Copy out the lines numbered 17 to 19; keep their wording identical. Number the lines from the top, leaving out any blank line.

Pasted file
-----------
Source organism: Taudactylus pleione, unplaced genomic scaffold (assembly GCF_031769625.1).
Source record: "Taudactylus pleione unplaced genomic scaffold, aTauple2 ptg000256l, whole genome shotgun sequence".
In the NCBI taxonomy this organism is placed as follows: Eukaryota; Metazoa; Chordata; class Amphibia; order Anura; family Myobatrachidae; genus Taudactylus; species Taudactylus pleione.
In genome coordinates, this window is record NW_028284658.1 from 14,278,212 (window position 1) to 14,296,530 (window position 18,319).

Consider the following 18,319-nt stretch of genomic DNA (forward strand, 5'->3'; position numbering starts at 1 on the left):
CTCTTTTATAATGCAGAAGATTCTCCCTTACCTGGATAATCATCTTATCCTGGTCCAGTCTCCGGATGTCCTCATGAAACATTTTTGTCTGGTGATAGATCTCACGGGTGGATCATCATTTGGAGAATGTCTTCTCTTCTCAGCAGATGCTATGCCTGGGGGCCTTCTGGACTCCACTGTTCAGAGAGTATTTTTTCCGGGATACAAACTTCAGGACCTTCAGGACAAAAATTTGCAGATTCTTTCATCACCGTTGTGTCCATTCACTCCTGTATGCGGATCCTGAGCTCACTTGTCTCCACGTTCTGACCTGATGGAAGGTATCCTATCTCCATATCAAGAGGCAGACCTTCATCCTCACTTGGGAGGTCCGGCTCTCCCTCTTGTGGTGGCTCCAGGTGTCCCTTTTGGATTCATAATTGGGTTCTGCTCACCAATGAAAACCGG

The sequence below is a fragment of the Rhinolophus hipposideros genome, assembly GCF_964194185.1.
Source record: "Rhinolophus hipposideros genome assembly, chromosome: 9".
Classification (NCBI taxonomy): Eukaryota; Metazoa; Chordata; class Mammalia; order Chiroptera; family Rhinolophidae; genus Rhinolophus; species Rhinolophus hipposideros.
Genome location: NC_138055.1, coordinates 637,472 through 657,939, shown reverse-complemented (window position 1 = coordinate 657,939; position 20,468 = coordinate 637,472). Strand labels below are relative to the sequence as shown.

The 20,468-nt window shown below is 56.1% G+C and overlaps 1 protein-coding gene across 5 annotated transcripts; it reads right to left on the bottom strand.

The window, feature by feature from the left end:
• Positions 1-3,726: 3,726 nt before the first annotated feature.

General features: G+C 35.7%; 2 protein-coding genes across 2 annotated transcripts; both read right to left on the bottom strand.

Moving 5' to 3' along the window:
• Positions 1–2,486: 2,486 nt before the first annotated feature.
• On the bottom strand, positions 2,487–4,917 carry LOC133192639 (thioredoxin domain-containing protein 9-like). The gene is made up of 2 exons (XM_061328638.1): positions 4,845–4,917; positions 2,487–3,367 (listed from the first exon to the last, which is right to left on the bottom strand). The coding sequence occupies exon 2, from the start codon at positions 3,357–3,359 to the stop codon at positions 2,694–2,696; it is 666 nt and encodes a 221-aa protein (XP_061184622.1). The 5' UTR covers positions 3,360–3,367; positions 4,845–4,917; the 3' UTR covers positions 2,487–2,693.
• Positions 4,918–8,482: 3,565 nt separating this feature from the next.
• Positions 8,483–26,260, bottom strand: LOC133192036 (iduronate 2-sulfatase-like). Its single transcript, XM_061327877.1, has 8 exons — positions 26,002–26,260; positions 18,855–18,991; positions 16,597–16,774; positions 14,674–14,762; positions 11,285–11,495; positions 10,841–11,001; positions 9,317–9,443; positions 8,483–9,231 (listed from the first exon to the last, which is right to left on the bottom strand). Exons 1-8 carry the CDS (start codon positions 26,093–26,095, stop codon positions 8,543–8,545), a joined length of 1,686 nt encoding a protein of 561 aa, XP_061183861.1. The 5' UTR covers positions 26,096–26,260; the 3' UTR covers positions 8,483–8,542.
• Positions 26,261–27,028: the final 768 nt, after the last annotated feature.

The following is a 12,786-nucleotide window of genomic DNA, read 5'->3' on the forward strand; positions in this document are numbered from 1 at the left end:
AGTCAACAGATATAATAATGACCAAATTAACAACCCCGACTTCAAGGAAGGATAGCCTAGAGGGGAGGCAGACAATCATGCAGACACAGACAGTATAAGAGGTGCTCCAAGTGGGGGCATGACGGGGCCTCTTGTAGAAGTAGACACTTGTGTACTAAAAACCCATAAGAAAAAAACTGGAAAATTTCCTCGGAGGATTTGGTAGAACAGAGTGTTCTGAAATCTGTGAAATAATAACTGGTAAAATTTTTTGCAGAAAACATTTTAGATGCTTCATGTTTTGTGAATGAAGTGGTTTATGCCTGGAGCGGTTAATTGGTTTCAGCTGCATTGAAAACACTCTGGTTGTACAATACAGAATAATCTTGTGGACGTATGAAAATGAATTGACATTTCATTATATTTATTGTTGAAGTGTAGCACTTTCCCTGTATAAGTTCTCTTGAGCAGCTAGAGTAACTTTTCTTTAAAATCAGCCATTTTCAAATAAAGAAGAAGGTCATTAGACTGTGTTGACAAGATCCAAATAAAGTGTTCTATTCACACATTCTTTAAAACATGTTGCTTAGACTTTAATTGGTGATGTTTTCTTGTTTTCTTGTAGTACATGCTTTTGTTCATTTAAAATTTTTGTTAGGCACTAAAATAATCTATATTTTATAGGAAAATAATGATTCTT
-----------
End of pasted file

• On the bottom strand, positions 2,487–4,917 carry LOC133192639 (thioredoxin domain-containing protein 9-like). The gene is made up of 2 exons (XM_061328638.1): positions 4,845–4,917; positions 2,487–3,367 (listed from the first exon to the last, which is right to left on the bottom strand). The coding sequence occupies exon 2, from the start codon at positions 3,357–3,359 to the stop codon at positions 2,694–2,696; it is 666 nt and encodes a 221-aa protein (XP_061184622.1). The 5' UTR covers positions 3,360–3,367; positions 4,845–4,917; the 3' UTR covers positions 2,487–2,693.
• Positions 4,918–8,482: 3,565 nt separating this feature from the next.
• Positions 8,483–26,260, bottom strand: LOC133192036 (iduronate 2-sulfatase-like). Its single transcript, XM_061327877.1, has 8 exons — positions 26,002–26,260; positions 18,855–18,991; positions 16,597–16,774; positions 14,674–14,762; positions 11,285–11,495; positions 10,841–11,001; positions 9,317–9,443; positions 8,483–9,231 (listed from the first exon to the last, which is right to left on the bottom strand). Exons 1-8 carry the CDS (start codon positions 26,093–26,095, stop codon positions 8,543–8,545), a joined length of 1,686 nt encoding a protein of 561 aa, XP_061183861.1. The 5' UTR covers positions 26,096–26,260; the 3' UTR covers positions 8,483–8,542.